It's three live favourites and three new tracks to give people of taste of what to expect from Devilskin as a band now while they look back on their debut album. Kicking off with The Whale Song they have chosen the proggy early live staple to get things going, it's classic Devilskin groove with Jennie's brilliant vocals over the top, it's also the first time it's been recorded. Long term fans will have heard this song and it still sounds pretty vital. The other two songs are covers and both are brave; Holy Diver and Barracuda, tackling both Ronnie James Dio and Ann Wilson may be daunting for some but Skulander takes both in her stride, the versions heavier than the originals but keep the spirit. 

If the quality of the covers don't make you realise how talented Devilskin are then the three new tracks will. Let Me Breathe takes a heavy route with crushing thrashy riffs and growls, it's a snarling and snorting track which shows you that Devilskin can go into the heavy side with ease. On the other side you have the tender ballad Unborn which is beautiful, giving the other side of the band. On these songs it's obvious Devilskin have stepped up, even with Insects which is the raison d'etre, it feels bigger and better than before. I'll definitely be looking forward to what comes next, hopefully some UK dates. 8/10

Just One Fix - Submit Or Death (Self Released) [James Jackson]

With a name that instantly reminded me of an Industrial classic from Ministry, I could be forgiven for expecting something of a similar vein. The fourth album from the New Zealand based quartet however sits firmly within the Thrash Metal genre with a touch of Death Metal thrown in for good measure.

Starting off with that staple of 80’s/90’s era Thrash albums, the acoustic guitar intro, gives you a glimpse of what’s to come, much like Sepultura’s Beneath The Remains, it’s the calm before the storm. This is Old School Thrash and as such bands like the aforementioned Sepultura, Slayer and Exodus come to mind, along with early 80’s Metallica.

Neither Thrash nor Death Metal are genres I spend too much time listening to anymore, I’ve found too many albums to be repetitive and boring, never veering too far from the beaten path; despite there not really being much new on Submit Or Death it is a solid enough album, the riffs are good examples of the genre, breakneck drums drive the rhythm and that Death Metal influence drives the tracks harder; there are a few interesting moments however, the tribalistic drum intro of Thorns for example, great accompanying riff and something I’ve not heard for quite some time.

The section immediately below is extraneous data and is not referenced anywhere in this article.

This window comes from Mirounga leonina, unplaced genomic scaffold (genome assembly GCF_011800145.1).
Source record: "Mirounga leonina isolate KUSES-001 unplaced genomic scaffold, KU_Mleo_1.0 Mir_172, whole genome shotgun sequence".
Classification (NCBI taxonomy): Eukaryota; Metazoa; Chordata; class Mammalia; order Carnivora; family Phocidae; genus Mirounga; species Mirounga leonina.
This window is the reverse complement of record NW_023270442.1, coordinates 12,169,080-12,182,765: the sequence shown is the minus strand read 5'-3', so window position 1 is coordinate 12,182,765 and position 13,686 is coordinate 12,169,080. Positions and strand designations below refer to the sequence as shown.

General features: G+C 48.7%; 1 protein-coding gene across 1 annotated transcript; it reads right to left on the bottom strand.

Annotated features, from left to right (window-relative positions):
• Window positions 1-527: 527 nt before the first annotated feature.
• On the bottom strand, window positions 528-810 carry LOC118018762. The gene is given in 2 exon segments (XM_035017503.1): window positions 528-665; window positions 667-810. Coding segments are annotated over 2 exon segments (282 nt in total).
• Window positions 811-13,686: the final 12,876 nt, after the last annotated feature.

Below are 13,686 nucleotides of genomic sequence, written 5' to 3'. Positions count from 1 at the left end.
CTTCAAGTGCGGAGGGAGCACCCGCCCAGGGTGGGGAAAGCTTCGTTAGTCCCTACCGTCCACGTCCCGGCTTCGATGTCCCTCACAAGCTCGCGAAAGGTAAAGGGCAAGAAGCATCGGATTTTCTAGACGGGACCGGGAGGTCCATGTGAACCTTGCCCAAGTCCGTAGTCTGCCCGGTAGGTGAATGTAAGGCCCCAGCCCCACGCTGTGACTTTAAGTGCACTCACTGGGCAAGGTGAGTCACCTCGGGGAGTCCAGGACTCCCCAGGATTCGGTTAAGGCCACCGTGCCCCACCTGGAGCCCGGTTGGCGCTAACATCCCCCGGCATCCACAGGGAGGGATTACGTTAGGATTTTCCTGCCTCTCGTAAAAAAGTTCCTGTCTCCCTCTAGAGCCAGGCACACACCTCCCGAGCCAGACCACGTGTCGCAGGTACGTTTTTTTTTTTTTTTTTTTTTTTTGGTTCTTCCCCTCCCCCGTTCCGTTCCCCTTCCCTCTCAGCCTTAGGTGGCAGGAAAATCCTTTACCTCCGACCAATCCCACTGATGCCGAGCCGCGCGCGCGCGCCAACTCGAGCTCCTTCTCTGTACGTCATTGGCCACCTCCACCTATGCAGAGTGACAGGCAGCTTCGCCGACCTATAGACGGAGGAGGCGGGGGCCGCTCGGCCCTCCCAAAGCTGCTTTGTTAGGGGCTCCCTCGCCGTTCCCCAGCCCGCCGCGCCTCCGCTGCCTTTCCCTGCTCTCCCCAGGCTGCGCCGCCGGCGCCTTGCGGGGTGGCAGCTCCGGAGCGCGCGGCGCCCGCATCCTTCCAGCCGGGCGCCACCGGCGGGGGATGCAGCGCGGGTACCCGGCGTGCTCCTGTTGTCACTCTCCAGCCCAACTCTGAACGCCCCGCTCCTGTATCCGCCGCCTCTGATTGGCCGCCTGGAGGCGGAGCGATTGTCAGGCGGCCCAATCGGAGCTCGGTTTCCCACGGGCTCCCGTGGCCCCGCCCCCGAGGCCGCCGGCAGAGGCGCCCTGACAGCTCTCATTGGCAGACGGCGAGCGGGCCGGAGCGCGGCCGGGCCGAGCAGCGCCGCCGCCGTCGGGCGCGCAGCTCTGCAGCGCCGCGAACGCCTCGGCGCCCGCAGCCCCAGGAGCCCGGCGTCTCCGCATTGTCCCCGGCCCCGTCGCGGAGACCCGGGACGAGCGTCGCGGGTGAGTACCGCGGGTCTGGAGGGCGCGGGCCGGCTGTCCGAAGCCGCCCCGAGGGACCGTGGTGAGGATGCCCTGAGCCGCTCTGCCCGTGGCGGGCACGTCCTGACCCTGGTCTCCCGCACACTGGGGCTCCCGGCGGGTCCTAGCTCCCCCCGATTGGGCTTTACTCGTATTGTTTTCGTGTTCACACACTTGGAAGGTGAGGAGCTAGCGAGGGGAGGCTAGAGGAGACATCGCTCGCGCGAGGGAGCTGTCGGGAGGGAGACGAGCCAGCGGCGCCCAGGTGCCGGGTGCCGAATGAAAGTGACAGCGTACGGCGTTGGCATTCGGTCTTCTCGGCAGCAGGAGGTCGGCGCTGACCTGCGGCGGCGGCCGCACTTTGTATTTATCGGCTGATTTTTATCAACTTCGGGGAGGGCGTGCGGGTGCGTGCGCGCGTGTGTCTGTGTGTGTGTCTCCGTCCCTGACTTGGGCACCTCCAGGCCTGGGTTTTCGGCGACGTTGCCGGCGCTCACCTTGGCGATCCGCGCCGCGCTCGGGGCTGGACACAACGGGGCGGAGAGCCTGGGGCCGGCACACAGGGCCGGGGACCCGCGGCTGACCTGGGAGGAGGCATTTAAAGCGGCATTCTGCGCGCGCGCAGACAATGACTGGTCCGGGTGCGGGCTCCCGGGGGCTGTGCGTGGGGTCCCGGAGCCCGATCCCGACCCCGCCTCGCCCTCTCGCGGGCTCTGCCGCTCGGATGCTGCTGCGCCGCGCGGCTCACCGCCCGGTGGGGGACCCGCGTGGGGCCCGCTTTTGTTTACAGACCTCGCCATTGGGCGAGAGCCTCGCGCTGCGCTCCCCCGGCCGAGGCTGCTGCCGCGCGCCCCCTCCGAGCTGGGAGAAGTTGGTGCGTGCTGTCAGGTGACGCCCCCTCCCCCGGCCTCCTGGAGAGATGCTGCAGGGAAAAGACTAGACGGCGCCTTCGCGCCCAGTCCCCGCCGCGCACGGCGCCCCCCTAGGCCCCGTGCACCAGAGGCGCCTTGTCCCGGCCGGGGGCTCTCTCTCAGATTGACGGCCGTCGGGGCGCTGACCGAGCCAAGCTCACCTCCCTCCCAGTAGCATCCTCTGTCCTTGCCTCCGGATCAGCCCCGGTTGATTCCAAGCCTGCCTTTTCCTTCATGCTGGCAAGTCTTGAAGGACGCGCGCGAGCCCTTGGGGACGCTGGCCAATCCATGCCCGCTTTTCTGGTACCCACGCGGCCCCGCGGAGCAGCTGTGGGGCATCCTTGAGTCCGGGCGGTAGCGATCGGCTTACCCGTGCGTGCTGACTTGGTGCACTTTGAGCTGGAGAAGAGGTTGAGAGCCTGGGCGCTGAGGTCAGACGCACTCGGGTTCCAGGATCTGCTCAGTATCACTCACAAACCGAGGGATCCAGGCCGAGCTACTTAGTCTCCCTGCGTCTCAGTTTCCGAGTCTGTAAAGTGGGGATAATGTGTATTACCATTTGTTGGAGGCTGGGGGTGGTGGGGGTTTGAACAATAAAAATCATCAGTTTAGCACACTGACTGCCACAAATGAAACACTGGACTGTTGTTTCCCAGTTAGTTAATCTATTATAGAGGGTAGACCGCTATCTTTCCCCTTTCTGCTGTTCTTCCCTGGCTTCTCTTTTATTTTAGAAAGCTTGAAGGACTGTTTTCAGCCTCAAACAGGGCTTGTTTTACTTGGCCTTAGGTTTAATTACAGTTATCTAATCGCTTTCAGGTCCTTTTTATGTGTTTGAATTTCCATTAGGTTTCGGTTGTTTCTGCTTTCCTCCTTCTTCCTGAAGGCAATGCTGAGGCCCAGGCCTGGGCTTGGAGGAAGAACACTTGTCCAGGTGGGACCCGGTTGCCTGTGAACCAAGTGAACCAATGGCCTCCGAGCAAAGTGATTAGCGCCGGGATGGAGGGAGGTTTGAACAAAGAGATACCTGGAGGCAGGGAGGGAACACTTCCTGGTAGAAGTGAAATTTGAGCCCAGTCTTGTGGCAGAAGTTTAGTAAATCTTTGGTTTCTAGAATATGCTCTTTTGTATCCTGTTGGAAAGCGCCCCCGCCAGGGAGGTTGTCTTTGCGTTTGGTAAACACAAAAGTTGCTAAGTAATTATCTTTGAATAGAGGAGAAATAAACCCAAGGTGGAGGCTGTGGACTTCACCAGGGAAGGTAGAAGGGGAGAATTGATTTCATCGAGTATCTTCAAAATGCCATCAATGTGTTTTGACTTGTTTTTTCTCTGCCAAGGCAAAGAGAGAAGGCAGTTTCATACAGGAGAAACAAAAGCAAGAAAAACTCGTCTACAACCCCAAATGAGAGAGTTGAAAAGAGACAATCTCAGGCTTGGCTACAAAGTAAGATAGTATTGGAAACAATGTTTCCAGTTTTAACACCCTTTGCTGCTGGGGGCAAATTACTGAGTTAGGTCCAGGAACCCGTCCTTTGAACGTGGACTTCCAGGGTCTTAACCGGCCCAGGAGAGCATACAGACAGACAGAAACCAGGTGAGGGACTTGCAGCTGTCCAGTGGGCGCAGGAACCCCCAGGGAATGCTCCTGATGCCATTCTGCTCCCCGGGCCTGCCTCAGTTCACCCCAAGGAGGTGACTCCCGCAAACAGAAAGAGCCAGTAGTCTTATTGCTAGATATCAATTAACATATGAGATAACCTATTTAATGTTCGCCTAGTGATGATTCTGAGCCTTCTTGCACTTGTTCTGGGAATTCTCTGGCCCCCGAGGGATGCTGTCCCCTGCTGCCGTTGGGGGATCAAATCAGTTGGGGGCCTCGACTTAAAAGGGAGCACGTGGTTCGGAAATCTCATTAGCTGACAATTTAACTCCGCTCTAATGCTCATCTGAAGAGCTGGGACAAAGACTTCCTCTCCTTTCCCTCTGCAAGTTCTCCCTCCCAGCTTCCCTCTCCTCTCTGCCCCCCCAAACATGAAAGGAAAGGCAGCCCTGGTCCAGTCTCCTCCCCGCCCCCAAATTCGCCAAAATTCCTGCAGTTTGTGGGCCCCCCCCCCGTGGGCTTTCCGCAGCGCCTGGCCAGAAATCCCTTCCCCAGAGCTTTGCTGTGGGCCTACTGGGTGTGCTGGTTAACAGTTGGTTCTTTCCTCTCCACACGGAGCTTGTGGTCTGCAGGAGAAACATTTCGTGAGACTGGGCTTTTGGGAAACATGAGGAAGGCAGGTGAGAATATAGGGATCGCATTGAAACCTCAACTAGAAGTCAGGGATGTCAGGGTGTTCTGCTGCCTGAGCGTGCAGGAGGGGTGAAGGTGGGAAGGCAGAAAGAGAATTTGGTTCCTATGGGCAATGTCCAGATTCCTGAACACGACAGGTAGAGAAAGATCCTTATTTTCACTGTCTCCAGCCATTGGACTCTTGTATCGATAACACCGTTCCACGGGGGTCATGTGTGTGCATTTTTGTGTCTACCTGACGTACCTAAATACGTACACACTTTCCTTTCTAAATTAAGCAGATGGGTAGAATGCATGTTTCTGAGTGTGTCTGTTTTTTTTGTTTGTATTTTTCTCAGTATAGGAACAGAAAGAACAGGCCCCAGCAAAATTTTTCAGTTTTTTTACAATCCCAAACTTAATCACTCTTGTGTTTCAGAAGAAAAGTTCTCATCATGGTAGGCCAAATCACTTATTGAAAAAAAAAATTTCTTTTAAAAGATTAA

Not one that I’ll personally listen to again but I’d certainly recommend it for any fans of the genre. 5/10

Room11 - We All Fall Down (Self Release) [Matt Bladen]

Coming from Pershore in Birmingham, garage punk rockers Room11 are a contemporary duo that draw influence from Jack White, The Royal Blood, The Graveltones and The Virginmarys. Chrissy Finn has a raw vocal as Robbie Pinnetto cranks out the fuzzy electric guitar riffs. On the video for single We All Fall Down, Robbie had a skateboard crash and broke his arm. 

That D.I.Y ethos runs through all of these six tracks, the kind of music that would easily feature on a Tony Hawks soundtrack. Punchy and punky, it bristles with attitude and some jerky riffs. If any of the bands I mentioned earlier are up your street then open the door to Room11. 7/10

Reviews: The Monarch, Amerikan Kaos, Empire Warning, Beyond Salvation (Reviews By Matt Bladen)

The Monarch - A Moment To Lose Your Breath (Art Is War Records)

If it's got Chris Clancy in it then there's a high possibility that I'll enjoy it. He's not only a fantastic producer who works alongside the legendary Colin Richardson, the man who pretty much set the template for how extreme metal and more importantly post-2000's extreme metal should sound. Clancy is from the same mould and with Mutiny Within he hit the scene with one of the most impressive vocals I'd heard in years.

From the clarity of his harsh growls, to his soaring highs and cleans his potted projects such as Mutiny Within, Wearing Stars and Invictus all have shown Clancy the musician but many more albums bare his production skill. He's back as the singer of The Monarch, but the production falls to the band and Vincent M. Ippolito, though Clancy engineers his vocals. The record and the band has been created by Dave Kinkade, drummer and animal welfare crusader, founded the band in 2010, but it sat on the back burner as he played drums for Soulfly, Borknagar and others.